Being charged with a disorderly conduct offense isn’t the end of the world. But if you are like most people, and have never been accused of a criminal charge, it is frightening and potentially life altering. It is more important now than ever that you have someone in your corner looking out for your best interests.Charged with a crime in New Jersey? Please call (800) 673-3656
Whether you got caught up in the moment of a celebration and things got out of hand or if you got into a fight—this offense can cover many behaviors.
I have worked with many clients defending disorderly conduct charges. I know how criminal charges can affect your life, even long before your trial date. I hope to have the opportunity to help you through this trying time.
New Jersey Disorderly Conduct Laws
Many people ask “What does disorderly conduct mean?”
Disorderly conduct is a general offense that can encompass many behaviors. In other words, the statute is open to interpretation and many things can fall under it. Generally, disorderly conduct is considered acting with “improper behavior” or with “offensive language”.
You may be charged with disorderly conduct using improper behavior if you act to cause inconvenience, annoyance, or alarm by
- Engaging in fighting, threatening, or violent and tumultuous behavior, or
- creating a dangerous condition that serves no legitimate purpose
You can also face charges of disorderly conduct for “offensive language” when it is used to offend people within hearing distance in a reckless disregard for them. Typically, offensive language is that which is loud, coarse, or abusive.
In either case, disorderly conduct is considered a disorderly persons offense punishable by up to 6 months in jail and fines.
Ref: NJ Stat. §2C: 33-2
New Jersey Rioting Criminal Charge
When someone says “rioting” images of mass chaos, looting and violence likely come to mind. However, the legal definition of rioting is far from that.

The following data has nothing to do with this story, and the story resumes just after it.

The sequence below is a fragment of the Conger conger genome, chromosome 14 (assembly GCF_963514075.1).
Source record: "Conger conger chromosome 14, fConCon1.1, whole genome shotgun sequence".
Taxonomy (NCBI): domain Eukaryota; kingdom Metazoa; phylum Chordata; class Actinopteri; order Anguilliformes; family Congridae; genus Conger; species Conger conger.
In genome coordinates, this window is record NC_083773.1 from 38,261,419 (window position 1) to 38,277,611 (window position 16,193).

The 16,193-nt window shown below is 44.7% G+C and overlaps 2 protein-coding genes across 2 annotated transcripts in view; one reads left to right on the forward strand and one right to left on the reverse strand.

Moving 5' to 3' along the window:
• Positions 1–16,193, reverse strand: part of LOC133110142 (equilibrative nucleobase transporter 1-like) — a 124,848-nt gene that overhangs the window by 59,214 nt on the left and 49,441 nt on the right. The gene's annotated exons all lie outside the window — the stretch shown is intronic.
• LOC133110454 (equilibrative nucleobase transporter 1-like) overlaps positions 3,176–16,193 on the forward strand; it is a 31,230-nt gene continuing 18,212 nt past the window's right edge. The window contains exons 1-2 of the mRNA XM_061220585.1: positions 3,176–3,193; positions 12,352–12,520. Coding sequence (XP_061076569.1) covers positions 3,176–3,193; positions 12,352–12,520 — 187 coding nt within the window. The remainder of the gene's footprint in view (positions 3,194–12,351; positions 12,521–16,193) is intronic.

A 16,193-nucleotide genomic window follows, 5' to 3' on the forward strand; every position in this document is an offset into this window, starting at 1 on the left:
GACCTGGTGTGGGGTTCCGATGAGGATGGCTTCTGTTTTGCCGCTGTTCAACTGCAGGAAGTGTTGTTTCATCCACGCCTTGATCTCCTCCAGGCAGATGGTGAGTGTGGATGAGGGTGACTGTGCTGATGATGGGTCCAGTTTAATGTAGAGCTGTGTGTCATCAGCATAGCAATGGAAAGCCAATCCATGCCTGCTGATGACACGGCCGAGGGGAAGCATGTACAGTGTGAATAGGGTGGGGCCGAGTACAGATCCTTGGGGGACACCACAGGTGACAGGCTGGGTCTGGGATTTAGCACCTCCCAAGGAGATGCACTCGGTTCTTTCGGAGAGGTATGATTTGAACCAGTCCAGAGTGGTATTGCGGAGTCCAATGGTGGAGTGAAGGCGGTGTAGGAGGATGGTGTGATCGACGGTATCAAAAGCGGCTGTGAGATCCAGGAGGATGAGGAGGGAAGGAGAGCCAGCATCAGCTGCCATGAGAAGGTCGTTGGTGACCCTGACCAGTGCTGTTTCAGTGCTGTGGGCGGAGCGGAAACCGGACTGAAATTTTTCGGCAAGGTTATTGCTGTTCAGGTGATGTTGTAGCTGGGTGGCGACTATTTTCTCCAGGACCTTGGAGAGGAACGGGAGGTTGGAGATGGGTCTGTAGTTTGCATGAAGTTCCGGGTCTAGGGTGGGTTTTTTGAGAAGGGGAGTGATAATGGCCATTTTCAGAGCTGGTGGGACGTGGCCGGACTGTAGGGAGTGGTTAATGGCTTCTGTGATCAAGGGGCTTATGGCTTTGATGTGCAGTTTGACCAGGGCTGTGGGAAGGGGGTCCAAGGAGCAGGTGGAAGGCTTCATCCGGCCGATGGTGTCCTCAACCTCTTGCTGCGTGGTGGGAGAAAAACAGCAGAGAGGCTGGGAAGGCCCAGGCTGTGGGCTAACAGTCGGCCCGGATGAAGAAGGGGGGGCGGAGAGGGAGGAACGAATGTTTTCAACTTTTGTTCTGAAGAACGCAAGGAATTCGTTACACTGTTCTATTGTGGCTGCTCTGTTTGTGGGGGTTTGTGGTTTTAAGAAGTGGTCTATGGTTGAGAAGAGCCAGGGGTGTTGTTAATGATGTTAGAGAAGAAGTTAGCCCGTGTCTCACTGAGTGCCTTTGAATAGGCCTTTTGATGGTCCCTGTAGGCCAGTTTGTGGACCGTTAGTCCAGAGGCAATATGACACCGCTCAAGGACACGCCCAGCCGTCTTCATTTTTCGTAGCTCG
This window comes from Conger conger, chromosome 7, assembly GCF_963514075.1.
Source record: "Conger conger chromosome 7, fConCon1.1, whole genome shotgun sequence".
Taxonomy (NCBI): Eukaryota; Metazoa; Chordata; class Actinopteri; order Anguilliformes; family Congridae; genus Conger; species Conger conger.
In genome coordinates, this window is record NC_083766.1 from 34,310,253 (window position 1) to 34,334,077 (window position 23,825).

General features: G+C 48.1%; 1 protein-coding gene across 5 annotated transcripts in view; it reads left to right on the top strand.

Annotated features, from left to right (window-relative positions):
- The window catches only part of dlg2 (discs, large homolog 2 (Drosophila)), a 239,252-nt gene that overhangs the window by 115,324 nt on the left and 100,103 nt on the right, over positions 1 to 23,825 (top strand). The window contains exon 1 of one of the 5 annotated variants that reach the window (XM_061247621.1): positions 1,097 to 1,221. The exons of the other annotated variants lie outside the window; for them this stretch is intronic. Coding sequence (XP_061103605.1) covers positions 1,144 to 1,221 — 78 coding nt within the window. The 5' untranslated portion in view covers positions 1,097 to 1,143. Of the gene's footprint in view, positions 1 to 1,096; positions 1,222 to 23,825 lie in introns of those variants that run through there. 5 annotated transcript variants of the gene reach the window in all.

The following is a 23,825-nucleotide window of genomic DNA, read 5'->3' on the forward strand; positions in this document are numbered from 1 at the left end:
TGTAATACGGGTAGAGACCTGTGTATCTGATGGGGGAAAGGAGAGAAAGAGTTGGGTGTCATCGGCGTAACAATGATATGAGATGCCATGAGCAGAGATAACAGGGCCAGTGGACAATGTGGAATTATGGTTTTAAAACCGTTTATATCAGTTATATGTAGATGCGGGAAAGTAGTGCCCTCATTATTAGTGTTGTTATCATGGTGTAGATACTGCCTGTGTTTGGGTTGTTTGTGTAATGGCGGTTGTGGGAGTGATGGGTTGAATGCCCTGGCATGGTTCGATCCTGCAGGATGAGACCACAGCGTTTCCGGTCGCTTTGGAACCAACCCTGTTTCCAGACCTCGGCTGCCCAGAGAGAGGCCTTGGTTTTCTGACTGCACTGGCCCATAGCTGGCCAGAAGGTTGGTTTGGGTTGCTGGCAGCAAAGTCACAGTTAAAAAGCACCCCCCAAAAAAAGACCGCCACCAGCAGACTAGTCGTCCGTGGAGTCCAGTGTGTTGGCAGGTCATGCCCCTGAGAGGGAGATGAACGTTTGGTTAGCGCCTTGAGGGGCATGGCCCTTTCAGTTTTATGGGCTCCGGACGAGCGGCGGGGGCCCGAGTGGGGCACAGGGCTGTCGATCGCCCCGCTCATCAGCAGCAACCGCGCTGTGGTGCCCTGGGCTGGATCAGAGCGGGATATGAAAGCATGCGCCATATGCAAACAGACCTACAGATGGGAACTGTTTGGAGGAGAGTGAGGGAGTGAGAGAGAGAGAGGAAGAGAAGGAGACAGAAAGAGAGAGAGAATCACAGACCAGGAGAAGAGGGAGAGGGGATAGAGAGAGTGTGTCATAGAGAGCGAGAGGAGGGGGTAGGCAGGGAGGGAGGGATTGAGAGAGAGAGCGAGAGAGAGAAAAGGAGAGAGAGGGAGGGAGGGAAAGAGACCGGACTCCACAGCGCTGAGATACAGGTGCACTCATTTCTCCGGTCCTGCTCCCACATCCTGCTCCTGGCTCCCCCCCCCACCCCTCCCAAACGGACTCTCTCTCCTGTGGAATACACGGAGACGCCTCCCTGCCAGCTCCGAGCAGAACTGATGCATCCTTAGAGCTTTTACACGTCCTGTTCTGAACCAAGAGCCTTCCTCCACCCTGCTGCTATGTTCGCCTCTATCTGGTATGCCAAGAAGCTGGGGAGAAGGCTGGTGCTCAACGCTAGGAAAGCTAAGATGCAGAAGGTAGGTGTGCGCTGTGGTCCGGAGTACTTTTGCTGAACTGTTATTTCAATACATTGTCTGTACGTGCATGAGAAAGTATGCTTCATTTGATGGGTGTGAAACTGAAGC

You may be charged with rioting if you are accused as participating with 4 or more people in any of the following situations:
- With the purpose to commit or facilitate the commission of a crime,
- to prevent or coerce official action, or
- when any of the participants uses or plans to use a deadly weapon.
This offense is considered a crime in the 3rd degree punishable by 3 to 5 years in prison.
A slightly lesser and related offense is called “failure of disorderly persons to disperse”. This is a disorderly persons offense and carries a potential sentence of 6 months in jail.
Ref: NJ Stat. §2C: 33-1
No criminal charge should be taken lightly. Anytime you stand the chance to be deprived of your freedom, you should take every legal action possible to ensure this doesn’t happen.
The first, and perhaps most important step in your defense is finding a lawyer you can count on—someone to look out for your rights and advocate for you when it feels as if everyone else is against you.
Contact me to discuss the details of your case and potential defense strategies we can work on. I will give you a free consultation and some valuable legal advice.
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